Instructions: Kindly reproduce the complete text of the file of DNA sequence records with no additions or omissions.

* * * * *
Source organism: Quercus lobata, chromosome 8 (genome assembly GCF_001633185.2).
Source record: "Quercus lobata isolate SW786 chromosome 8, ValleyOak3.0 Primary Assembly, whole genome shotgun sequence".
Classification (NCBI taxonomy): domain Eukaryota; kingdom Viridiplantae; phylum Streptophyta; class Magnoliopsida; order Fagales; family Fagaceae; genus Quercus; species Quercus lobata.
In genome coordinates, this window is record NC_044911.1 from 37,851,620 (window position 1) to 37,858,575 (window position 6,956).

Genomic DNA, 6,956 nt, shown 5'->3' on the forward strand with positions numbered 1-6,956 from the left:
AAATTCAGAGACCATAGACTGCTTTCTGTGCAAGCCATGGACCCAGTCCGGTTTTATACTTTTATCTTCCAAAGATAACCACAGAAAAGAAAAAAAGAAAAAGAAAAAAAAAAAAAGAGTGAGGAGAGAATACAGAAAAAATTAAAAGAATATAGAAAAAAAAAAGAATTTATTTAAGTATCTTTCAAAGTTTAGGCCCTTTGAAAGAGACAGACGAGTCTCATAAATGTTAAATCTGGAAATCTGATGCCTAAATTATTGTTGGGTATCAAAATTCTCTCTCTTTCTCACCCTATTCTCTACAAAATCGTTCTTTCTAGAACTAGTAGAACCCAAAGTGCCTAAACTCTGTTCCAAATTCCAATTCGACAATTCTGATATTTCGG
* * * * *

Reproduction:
Source organism: Quercus lobata, chromosome 8 (genome assembly GCF_001633185.2).
Source record: "Quercus lobata isolate SW786 chromosome 8, ValleyOak3.0 Primary Assembly, whole genome shotgun sequence".
Classification (NCBI taxonomy): domain Eukaryota; kingdom Viridiplantae; phylum Streptophyta; class Magnoliopsida; order Fagales; family Fagaceae; genus Quercus; species Quercus lobata.
In genome coordinates, this window is record NC_044911.1 from 37,851,620 (window position 1) to 37,858,575 (window position 6,956).

Genomic DNA, 6,956 nt, shown 5'->3' on the forward strand with positions numbered 1-6,956 from the left:
AAATTCAGAGACCATAGACTGCTTTCTGTGCAAGCCATGGACCCAGTCCGGTTTTATACTTTTATCTTCCAAAGATAACCACAGAAAAGAAAAAAAGAAAAAGAAAAAAAAAAAAAGAGTGAGGAGAGAATACAGAAAAAATTAAAAGAATATAGAAAAAAAAAAGAATTTATTTAAGTATCTTTCAAAGTTTAGGCCCTTTGAAAGAGACAGACGAGTCTCATAAATGTTAAATCTGGAAATCTGATGCCTAAATTATTGTTGGGTATCAAAATTCTCTCTCTTTCTCACCCTATTCTCTACAAAATCGTTCTTTCTAGAACTAGTAGAACCCAAAGTGCCTAAACTCTGTTCCAAATTCCAATTCGACAATTCTGATATTTCGG